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From Michael Segel <michael_se...@hotmail.com>
Subject Re: Is it necessary to set MD5 on rowkey?
Date Thu, 20 Dec 2012 01:09:10 GMT
And there's the rub. 

Hashing is one thing. 
Salting is another. 

Hashing good. Salting bad. 
That simple. BTW, truncating the hash and appending the key falls in to hashing. 

This is probably a good definition of where the term salt comes from: "In cryptography, a
salt consists of random bits, creating one of the inputs to a one-way function."
This is actually taken from Wikipedia. 

Again, using a salt not a good idea, very bad idea and shouldn't be recommended. 



On Dec 19, 2012, at 5:04 PM, David Arthur <mumrah@gmail.com> wrote:

> I wasn't really intending to describe a schema for a "webtable", but rather coming up
with a contrived example of a compound key where you want to avoid hotspotting.
> The point, which has been reiterated a few times, is that there is not one solution for
all row key requirements. Hashing/salting is just another tool in the tool belt.
> On 12/19/12 5:28 PM, Andrew Purtell wrote:
>> I generally agree. I built a webtable design once. We dropped the scheme
>> and reversed the domain to support "suffix glob" type queries over a group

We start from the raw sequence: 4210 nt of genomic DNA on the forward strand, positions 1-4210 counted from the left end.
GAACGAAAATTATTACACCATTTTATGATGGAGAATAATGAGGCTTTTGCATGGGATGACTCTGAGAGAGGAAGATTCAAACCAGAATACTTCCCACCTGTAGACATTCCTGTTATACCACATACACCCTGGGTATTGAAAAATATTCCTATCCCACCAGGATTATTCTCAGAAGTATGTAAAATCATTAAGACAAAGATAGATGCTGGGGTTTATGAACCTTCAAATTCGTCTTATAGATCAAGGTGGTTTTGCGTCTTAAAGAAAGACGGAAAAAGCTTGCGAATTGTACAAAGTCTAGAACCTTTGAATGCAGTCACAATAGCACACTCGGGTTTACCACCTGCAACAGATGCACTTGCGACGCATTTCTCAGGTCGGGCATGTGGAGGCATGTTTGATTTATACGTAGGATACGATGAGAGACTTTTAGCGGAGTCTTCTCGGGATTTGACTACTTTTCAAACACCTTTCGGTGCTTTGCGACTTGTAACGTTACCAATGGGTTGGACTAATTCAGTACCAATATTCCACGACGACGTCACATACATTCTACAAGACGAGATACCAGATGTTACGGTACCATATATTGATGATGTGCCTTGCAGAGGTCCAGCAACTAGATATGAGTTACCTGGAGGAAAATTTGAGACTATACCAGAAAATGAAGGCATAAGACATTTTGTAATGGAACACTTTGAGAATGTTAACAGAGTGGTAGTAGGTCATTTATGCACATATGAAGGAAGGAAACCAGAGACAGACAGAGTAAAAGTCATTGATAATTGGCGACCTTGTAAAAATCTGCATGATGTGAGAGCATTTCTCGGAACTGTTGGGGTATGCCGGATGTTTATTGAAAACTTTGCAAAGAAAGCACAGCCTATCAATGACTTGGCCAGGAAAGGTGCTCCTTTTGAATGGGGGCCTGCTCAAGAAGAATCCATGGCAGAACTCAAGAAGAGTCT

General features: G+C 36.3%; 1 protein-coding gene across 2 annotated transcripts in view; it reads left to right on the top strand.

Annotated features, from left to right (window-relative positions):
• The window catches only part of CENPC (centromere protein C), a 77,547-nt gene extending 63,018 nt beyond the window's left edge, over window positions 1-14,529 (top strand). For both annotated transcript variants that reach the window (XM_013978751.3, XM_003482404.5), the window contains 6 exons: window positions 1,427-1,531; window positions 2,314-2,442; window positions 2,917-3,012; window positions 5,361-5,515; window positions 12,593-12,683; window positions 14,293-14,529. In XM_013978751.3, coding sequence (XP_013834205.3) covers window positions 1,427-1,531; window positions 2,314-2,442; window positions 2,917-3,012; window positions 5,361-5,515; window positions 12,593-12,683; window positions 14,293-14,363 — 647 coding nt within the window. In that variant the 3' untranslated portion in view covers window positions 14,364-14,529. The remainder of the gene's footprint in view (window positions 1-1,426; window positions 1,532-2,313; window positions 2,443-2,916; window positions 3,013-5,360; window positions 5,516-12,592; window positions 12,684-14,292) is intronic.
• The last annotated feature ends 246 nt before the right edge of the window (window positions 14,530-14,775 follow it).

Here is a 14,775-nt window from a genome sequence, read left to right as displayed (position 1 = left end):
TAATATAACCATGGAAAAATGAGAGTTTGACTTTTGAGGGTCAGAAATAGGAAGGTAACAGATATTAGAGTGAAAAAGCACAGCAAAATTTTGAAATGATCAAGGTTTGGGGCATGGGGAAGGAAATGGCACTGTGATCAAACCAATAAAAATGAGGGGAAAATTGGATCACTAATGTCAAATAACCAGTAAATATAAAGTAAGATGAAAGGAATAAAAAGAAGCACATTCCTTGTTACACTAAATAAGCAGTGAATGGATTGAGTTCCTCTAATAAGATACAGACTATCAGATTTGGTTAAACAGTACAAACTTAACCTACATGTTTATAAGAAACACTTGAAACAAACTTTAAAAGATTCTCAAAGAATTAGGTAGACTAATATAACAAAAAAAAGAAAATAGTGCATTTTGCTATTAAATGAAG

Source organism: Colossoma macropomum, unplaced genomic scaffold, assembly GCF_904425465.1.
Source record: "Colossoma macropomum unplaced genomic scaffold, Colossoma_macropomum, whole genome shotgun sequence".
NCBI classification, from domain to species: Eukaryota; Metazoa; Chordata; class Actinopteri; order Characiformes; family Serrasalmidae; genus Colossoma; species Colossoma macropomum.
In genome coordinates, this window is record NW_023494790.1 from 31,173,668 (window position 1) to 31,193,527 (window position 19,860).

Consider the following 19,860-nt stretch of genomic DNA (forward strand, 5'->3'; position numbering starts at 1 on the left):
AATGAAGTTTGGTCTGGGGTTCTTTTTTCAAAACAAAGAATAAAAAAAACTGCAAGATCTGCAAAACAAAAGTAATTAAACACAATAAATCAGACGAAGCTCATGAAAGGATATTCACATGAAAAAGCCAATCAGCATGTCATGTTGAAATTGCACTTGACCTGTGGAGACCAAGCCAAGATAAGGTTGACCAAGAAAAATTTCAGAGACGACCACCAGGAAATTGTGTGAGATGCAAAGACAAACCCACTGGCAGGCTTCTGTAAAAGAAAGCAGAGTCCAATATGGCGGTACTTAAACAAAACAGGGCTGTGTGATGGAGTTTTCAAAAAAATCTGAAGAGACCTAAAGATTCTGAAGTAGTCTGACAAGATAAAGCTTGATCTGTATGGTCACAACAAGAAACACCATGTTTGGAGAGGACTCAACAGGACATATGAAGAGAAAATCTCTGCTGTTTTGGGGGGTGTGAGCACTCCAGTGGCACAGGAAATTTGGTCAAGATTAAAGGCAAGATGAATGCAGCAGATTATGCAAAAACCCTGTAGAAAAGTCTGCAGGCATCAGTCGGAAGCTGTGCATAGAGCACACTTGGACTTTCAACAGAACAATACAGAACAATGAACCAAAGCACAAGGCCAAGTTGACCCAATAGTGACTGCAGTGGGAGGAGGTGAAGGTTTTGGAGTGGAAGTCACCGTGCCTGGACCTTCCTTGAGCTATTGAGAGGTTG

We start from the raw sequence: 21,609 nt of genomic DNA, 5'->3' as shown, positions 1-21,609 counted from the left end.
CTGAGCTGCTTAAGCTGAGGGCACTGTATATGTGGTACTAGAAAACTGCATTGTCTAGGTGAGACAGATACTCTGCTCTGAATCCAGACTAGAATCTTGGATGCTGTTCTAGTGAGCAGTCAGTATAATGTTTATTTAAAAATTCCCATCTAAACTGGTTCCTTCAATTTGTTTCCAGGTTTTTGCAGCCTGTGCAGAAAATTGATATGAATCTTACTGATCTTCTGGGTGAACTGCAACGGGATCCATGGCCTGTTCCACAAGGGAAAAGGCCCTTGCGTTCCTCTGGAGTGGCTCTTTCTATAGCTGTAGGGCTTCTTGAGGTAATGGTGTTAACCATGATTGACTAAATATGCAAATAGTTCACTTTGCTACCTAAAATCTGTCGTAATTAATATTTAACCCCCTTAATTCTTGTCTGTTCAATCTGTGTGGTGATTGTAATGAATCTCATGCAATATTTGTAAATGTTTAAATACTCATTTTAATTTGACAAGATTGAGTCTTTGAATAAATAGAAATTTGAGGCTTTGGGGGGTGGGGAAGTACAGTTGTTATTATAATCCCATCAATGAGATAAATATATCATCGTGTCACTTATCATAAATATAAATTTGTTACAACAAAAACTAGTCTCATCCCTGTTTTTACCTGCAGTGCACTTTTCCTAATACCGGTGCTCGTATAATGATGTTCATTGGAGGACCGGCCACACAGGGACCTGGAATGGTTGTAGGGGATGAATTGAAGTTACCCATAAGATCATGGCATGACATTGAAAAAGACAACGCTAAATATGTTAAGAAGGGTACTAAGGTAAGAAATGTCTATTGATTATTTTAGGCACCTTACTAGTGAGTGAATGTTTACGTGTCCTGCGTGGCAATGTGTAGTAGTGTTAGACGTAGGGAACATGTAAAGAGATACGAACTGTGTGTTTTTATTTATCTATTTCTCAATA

>> of related hosts. There is then a natural hotspot at "com" but salting
>> would only have dispersed queries that should go to one row (or a group of
>> adjacent rows) over multiple regionservers, actually hurting query
>> efficiency. Instead we set the region split threshold low in the beginning,
>> under the assumption that the resulting splits in the keyspace from the
>> initial stream of URLs would approximate the overall distribution, then
>> turned up the split threshold when entering production steady state.
>> On Wed, Dec 19, 2012 at 2:15 PM, Nick Dimiduk <ndimiduk@gmail.com> wrote:
>>> On Wed, Dec 19, 2012 at 1:26 PM, David Arthur <mumrah@gmail.com> wrote:
>>>> Let's say you want to decompose a url into domain and path to include in
>>>> your row key.
>>>> You could of course just use the url as the key, but you will see
>>>> hotspotting since most will start with "http".
>>> Doesn't the original Bigtable paper [0] design around this problem by
>>> dropping the protocol and only storing the domain? *goes to check* Yes, it
>>> does.
>>> Personally, I've never encountered an HBase schema design problem where
>>> salting really nailed it. It's an okay place to start with initial designs,
>>> especially if you don't know your data well. I'm a big fan of using the
>>> natural variance in the data itself to solve this problem. OpenTSDB does
>>> this quite well, IMHO. Plus, it's kind of a game or data puzzle -- how to
>>> use the data's nature to your advantage :)
>>> Just my 2ยข
>>> -n
>>> [0]:
>>> http://static.googleusercontent.com/external_content/untrusted_dlcp/research.google.com/en/us/archive/bigtable-osdi06.pdf

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